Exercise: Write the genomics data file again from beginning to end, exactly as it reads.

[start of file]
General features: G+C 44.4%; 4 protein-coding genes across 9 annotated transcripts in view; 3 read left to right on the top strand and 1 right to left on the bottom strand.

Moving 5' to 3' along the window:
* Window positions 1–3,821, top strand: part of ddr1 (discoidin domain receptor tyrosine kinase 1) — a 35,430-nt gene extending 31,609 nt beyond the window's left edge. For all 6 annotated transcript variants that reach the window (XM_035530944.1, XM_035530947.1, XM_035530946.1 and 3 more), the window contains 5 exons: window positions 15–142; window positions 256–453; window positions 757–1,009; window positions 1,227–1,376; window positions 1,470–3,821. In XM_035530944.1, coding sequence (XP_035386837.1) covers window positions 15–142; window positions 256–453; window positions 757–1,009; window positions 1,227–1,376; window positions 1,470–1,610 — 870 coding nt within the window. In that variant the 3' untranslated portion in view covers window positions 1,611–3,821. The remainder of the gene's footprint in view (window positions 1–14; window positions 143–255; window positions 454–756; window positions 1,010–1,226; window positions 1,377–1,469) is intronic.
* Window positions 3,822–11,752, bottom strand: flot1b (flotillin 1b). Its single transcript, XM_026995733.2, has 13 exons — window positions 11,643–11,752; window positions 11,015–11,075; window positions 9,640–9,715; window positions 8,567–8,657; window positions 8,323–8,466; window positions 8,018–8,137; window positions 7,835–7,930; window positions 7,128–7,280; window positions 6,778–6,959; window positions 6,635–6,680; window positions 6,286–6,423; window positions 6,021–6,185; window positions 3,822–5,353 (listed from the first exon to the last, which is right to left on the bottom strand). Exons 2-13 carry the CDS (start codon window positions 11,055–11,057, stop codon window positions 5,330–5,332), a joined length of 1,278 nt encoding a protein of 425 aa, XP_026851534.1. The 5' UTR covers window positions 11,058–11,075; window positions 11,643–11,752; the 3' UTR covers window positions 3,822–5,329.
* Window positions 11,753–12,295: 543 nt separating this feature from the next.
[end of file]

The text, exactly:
General features: G+C 44.4%; 4 protein-coding genes across 9 annotated transcripts in view; 3 read left to right on the top strand and 1 right to left on the bottom strand.

Moving 5' to 3' along the window:
* Window positions 1–3,821, top strand: part of ddr1 (discoidin domain receptor tyrosine kinase 1) — a 35,430-nt gene extending 31,609 nt beyond the window's left edge. For all 6 annotated transcript variants that reach the window (XM_035530944.1, XM_035530947.1, XM_035530946.1 and 3 more), the window contains 5 exons: window positions 15–142; window positions 256–453; window positions 757–1,009; window positions 1,227–1,376; window positions 1,470–3,821. In XM_035530944.1, coding sequence (XP_035386837.1) covers window positions 15–142; window positions 256–453; window positions 757–1,009; window positions 1,227–1,376; window positions 1,470–1,610 — 870 coding nt within the window. In that variant the 3' untranslated portion in view covers window positions 1,611–3,821. The remainder of the gene's footprint in view (window positions 1–14; window positions 143–255; window positions 454–756; window positions 1,010–1,226; window positions 1,377–1,469) is intronic.
* Window positions 3,822–11,752, bottom strand: flot1b (flotillin 1b). Its single transcript, XM_026995733.2, has 13 exons — window positions 11,643–11,752; window positions 11,015–11,075; window positions 9,640–9,715; window positions 8,567–8,657; window positions 8,323–8,466; window positions 8,018–8,137; window positions 7,835–7,930; window positions 7,128–7,280; window positions 6,778–6,959; window positions 6,635–6,680; window positions 6,286–6,423; window positions 6,021–6,185; window positions 3,822–5,353 (listed from the first exon to the last, which is right to left on the bottom strand). Exons 2-13 carry the CDS (start codon window positions 11,055–11,057, stop codon window positions 5,330–5,332), a joined length of 1,278 nt encoding a protein of 425 aa, XP_026851534.1. The 5' UTR covers window positions 11,058–11,075; window positions 11,643–11,752; the 3' UTR covers window positions 3,822–5,329.
* Window positions 11,753–12,295: 543 nt separating this feature from the next.